WINTHROP — Adrianne Moore, 38, has spent her adult life purposefully working in the community to improve the lives of working families.
She founded and operated Room One, a nonprofit providing health and social services in the Methow Valley, helped organize recovery efforts following the devastating Carlton Complex Fires and has served on state and local task forces and committees. She currently works for a national nonprofit, Upstream USA, that works with area health clinics to make sure women have access to reproductive health care.
She understands, first-hand, the issues of most concern to the people who live in the region, she said, ranging from health care, schools, good jobs and new industry to housing, fire prevention and environmental health.
She wants the chance to help improve all those issues as a 12th District state representative, challenging incumbent Rep. Keith Goehner, R-Dryden, for the job in the Nov. 3 general election. If she gets her way, she will be the first Democrat in the past 50 years to win the seat, which covers Chelan, Douglas and parts of Grant and Okanogan counties.
It’s time, she said, for change. Having the ability to connect both parties would help make sure 12th District issues are heard and addressed, she said.
One of her first efforts, she said, would be to change the state’s regressive tax system that burdens working families and leaves critical public services underfunded. She wants to invest in small businesses rather than giving tax write-offs to giant corporations. She wants to address funding for education and childcare.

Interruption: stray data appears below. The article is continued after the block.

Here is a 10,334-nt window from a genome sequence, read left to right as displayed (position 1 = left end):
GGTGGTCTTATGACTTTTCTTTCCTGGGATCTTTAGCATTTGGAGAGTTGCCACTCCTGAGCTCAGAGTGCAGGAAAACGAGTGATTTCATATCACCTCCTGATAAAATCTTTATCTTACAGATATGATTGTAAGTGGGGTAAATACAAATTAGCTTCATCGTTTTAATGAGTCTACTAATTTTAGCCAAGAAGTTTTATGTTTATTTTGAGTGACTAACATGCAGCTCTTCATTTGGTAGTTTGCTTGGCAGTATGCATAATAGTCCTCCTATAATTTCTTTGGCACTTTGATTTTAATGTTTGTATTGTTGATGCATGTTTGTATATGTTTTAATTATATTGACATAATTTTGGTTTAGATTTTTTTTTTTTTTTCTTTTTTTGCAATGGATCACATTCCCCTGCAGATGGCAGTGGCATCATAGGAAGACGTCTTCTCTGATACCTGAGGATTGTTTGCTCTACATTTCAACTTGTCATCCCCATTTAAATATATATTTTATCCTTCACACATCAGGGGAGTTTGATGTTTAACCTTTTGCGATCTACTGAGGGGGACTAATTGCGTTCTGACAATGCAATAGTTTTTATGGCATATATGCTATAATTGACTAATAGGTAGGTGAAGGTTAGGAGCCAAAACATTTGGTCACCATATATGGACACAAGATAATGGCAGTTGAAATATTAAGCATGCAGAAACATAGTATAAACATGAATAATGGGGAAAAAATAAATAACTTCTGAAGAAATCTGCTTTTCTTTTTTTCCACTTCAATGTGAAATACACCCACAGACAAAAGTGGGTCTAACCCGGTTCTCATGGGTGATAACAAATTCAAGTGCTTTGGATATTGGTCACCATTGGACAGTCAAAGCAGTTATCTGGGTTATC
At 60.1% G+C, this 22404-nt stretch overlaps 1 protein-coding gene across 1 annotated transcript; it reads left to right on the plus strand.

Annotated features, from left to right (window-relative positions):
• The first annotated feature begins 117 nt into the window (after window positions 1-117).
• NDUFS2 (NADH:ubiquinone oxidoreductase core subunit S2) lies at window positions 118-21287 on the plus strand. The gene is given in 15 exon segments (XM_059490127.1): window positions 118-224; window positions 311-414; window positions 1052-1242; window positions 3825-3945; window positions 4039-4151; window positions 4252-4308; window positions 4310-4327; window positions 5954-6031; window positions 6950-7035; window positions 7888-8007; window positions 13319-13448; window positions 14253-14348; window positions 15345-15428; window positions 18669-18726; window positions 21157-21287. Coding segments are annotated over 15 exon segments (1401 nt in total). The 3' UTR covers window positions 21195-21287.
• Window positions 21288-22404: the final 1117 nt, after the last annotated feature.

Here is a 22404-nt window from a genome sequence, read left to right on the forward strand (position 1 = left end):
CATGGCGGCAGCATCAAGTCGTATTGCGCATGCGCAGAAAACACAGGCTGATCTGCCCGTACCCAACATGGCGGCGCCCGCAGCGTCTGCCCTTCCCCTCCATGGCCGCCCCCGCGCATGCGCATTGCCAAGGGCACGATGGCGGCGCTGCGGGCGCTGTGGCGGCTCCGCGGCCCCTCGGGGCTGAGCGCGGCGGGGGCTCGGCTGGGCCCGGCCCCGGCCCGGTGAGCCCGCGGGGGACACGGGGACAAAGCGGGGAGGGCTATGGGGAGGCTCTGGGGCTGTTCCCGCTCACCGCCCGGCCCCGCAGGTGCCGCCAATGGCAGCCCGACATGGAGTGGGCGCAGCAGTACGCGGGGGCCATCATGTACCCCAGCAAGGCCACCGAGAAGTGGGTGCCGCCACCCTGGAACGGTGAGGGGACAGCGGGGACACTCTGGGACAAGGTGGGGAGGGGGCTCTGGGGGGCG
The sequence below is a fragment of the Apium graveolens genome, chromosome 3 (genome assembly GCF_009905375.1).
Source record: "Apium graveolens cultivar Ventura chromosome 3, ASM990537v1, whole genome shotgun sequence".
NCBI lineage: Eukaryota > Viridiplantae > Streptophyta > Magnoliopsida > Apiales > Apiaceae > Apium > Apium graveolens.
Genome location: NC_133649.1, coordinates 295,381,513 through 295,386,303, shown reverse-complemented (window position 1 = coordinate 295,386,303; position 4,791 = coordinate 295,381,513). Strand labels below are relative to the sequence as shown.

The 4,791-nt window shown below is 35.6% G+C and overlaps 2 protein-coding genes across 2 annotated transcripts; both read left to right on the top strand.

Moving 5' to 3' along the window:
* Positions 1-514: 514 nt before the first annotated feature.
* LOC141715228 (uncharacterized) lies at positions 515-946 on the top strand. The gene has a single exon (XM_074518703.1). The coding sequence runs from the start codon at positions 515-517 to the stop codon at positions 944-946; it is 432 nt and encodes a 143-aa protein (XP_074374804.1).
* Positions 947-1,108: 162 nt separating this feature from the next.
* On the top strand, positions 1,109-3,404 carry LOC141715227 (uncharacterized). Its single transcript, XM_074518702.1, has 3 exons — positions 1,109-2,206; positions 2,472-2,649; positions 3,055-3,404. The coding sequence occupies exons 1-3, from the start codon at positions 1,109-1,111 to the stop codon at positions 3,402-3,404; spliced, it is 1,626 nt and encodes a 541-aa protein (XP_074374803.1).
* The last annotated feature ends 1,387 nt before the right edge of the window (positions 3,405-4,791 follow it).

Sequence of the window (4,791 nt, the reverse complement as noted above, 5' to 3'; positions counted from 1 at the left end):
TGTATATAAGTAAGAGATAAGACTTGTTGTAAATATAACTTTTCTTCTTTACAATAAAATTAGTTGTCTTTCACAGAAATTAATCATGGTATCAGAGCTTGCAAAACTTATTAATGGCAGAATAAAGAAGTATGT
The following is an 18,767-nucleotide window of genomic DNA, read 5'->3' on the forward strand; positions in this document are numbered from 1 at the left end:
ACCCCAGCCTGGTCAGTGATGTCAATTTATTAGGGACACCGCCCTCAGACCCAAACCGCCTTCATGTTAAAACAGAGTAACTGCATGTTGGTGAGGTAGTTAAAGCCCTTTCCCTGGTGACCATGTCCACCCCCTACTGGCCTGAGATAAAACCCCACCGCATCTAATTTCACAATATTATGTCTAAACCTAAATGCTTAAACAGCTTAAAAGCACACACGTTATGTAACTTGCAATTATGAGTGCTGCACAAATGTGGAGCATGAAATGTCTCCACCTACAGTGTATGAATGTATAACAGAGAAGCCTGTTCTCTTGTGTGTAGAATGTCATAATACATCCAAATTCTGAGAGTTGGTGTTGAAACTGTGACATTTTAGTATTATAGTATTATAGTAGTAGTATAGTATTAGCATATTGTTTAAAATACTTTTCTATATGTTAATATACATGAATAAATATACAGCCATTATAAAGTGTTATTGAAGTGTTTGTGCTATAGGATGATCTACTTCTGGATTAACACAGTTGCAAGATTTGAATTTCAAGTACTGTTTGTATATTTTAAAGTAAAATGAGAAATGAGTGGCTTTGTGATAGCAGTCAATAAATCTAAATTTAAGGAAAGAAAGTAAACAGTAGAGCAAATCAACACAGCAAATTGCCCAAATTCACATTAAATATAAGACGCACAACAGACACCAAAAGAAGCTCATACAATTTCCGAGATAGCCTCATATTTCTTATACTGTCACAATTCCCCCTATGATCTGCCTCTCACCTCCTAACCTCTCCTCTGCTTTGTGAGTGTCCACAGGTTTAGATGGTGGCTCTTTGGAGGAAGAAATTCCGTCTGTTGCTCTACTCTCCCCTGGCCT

The inherent weaknesses in the system, she said, are easier to see with the economic and social stress of the pandemic shutdowns.
“We have a window of opportunity before the recession gets the better of us,” she said. “We need to ramp up government interventions to help make sure everyone recovers. We need to make sure we have new revenue sources. It’s very challenging. I have no illusions about the difficulties.”
She is up to the task, she said.
“Nobody wants to talk about taxes,” she said. “It’s a hard subject. The job of a leader is to have hard conversations. There are clear trade-offs.”
She knows how the system works, with experience working on policy making at the government level. She also recognizes she has a lot to learn.
A self-described “data nerd,” Moore, who has a bachelor’s degree in political economics and a master’s in public administration, said research shows her best chance to break long-held Republican Party ties of voters in the 12th District is to appeal to residents under the age of 40. Younger voters are the most likely to be ready for change. Her approach has been to first encourage them to register to vote and, if they like what they hear, vote for her.
More than 230 volunteers signed up to help with her campaign as needed. More than 700 people have donated to her campaign. As of Oct. 13, she has raised $110,2019.59, to Goehner’s $76,516.35.
The pandemic changed Moore’s campaigning plans, she said. She anticipated face-to-face events, knocking on doors, attending events and participating in parades.
“What makes me joyful is getting to meet people and hear from people,” she said. “When the pandemic hit, we had to figure out a new way to do that.”
Campaigning has gone digital, with Zoom meetings, virtual forums and “more phone calls than I believed was humanly possible,” she said.
Her volunteer campaigners continue to do “no contact” canvassing, leaving sticky notes on door steps and doing weekly phone banking. The campaign has sent postcards and fliers and worked on voter registration events.
Activity has ramped up since the Aug. 4 primary election, which was a dry run of sorts with only Moore’s and Goehner’s names on the ballot. Moore received 35% of the vote to Goehner’s 65% district-wide. In her Okanogan County base, though, she received 49% to Goehner’s 51%.
Moore said then she hoped to close the gap in November. She remains confident, but win or lose, she will continue to work for change.
“There is no magic to making change,” she said. “It’s hard work and determination. If we are going to continue to build a new narrative for North Central Washington, we need changes across government. My plan is to continue to work to ensure there are competitive races up and down the valley, on school boards and in mayoral races. We need different kinds of candidates across the board.”